Godil and Bayanbulag Ruin in Umnogobi Aimag
Godil Khuree or Ruin locates half kilometers from Balgas Khural Ruin, in the territory of Umnugobi aimag. It took the name of the nearby hill, Godil. Godil Ruin //sometimes Godil Khuree/ was mentioned in the sutra of Van Gun. In XVIII century, here was farm of Manchu troops. It suggests that the existence of town before it according to the historical record saying that grain was distributed from Godil Ruin and local people talk that it is similar to other cities of Togoontumur Khaan /1333-1368/. Godil Ruin was surrounded by thick walls of 232-237 steps /south and north/ and 210-233 steps /west and east/. It had houses which were attached to the wall. There are several remaining of watch towers on the walls. Also there is only one remaining of gate. Inside of the stronghold was almost covered with weeds and bushes, so it became hard to calculate the numbers of buildings. In 1913, four watchtowers in the corner and two side watchtowers of the front gate were clearly seen and if one searches a little he can easily find pieces of plate and pot without pattern. In the report of Kh.Perlee “Reconnaissance study in the areas of Umnugobi and Uvurkhangai” in 1961, it says that it was a farming center of Manchu troops in XVIII century.
There is a ruin in the territory of Nomgon soum, Umnugobi aimag, 30 kilometers in the south of the soum center. The ruin was greatly eroded by wind, rain and animal. Only the north wing was less damaged and the rest is totally disappeared. Under the elevated land, there are two mounts, connected with each other, and they were waste disposal area, according to Kh.Perlee. The wall was built by pressing earth and north part wall is 180 meters long and 10-16 meters thick, while west wall is 110 meters long. Two heights of the north wing are about two meters tall and they were watch towers. The wall faces directly to the north.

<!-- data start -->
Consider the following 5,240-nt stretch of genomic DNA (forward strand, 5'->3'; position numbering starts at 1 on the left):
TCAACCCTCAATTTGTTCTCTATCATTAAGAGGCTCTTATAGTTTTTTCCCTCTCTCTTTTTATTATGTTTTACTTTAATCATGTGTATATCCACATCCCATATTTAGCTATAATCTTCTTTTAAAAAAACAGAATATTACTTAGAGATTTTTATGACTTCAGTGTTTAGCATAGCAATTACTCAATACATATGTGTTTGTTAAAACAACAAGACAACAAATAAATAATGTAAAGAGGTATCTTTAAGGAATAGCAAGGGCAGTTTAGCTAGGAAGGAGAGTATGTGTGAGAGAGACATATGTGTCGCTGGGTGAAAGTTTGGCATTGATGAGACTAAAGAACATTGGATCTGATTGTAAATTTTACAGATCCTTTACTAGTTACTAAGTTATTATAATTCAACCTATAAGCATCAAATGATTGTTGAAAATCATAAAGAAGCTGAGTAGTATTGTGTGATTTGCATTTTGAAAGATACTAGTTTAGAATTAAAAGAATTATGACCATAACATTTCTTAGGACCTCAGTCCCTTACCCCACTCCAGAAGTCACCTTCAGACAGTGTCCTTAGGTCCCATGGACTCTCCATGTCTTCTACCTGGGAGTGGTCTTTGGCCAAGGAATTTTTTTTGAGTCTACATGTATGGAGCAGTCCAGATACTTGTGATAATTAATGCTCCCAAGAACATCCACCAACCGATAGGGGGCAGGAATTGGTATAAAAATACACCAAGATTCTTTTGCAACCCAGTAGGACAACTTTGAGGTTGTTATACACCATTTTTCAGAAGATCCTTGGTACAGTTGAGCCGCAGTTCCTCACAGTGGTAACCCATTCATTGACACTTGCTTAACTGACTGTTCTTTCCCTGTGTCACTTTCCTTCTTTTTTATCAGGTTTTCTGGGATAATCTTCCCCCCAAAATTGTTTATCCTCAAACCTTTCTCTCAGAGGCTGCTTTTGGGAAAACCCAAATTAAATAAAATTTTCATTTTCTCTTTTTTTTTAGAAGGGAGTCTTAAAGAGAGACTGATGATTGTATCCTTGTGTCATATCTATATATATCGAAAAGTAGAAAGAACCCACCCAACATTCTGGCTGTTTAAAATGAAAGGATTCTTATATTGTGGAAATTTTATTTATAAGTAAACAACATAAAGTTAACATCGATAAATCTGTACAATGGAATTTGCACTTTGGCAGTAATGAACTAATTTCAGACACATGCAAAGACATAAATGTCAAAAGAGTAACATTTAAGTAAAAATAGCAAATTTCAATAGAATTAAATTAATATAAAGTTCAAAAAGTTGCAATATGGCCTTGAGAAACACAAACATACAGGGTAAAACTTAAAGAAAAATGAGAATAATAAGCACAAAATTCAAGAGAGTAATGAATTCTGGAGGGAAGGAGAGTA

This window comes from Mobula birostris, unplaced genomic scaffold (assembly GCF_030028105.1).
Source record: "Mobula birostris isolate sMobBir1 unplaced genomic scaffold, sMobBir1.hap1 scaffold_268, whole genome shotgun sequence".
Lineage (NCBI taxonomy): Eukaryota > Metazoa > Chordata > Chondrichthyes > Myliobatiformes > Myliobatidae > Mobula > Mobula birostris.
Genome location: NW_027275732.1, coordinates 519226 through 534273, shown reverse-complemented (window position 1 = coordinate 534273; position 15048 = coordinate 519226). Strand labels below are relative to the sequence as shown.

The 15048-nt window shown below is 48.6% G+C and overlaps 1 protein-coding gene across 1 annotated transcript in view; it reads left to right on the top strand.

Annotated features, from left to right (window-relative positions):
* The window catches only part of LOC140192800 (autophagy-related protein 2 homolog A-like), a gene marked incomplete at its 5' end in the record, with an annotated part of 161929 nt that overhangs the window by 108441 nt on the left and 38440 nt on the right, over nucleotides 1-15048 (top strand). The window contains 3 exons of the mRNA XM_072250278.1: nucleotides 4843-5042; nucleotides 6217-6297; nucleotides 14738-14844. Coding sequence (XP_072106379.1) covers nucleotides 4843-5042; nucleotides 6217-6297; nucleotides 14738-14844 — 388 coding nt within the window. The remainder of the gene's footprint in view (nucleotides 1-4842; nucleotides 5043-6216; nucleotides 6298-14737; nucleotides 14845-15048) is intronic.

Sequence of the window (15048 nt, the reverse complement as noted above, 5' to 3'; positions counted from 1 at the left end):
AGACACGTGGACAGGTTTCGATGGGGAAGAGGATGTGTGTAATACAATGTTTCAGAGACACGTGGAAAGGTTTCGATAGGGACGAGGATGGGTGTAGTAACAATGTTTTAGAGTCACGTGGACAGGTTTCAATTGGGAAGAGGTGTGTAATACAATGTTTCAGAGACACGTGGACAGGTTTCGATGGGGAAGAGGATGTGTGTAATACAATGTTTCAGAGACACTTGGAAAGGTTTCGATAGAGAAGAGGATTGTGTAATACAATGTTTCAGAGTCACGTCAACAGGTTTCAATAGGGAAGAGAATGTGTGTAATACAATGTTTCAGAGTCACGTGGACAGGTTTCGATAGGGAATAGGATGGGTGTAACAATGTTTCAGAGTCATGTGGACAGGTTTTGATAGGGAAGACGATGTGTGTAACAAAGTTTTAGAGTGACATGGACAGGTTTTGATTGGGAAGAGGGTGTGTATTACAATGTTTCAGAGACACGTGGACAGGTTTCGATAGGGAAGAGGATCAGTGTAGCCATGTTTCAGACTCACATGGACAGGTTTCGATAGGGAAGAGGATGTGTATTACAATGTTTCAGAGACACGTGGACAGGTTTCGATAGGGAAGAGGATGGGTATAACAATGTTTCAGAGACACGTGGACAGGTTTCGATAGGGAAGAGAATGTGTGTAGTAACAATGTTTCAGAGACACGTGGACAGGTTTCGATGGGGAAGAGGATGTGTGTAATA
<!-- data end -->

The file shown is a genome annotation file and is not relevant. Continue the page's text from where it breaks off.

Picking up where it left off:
In 1957, Kh.Perlee studied it and made basic mapping and found arrowhead with bronze stem and clay pots of Huns period from the south side of wall, which was waste disposal area. Also remaining of clay burning and iron were found. In 1976 D.Navaan made testing excavation, found u-shu coin, unknown bronze item and broken pieces of clay pots and determined their dates as the period of Huns and XII-XIV century. In 1990, “Expedition to trace Huns history” Institute of History, the Science Academy of Mongolia, excavated Bayanbulagiin Ruin and unearthed important relics and items such as clay pots, bronze arrowhead, u-shu zoos, various iron items, broken bronze mirror and bronze stamp. As for the items that were found from the site convince that it is related to Hun State, but some other researchers say that it is Jao Sin Chen ruin, built for the general Jao Sin who joined Hun State from Han in B.C. 123, after closely comparing with the Chinese sources.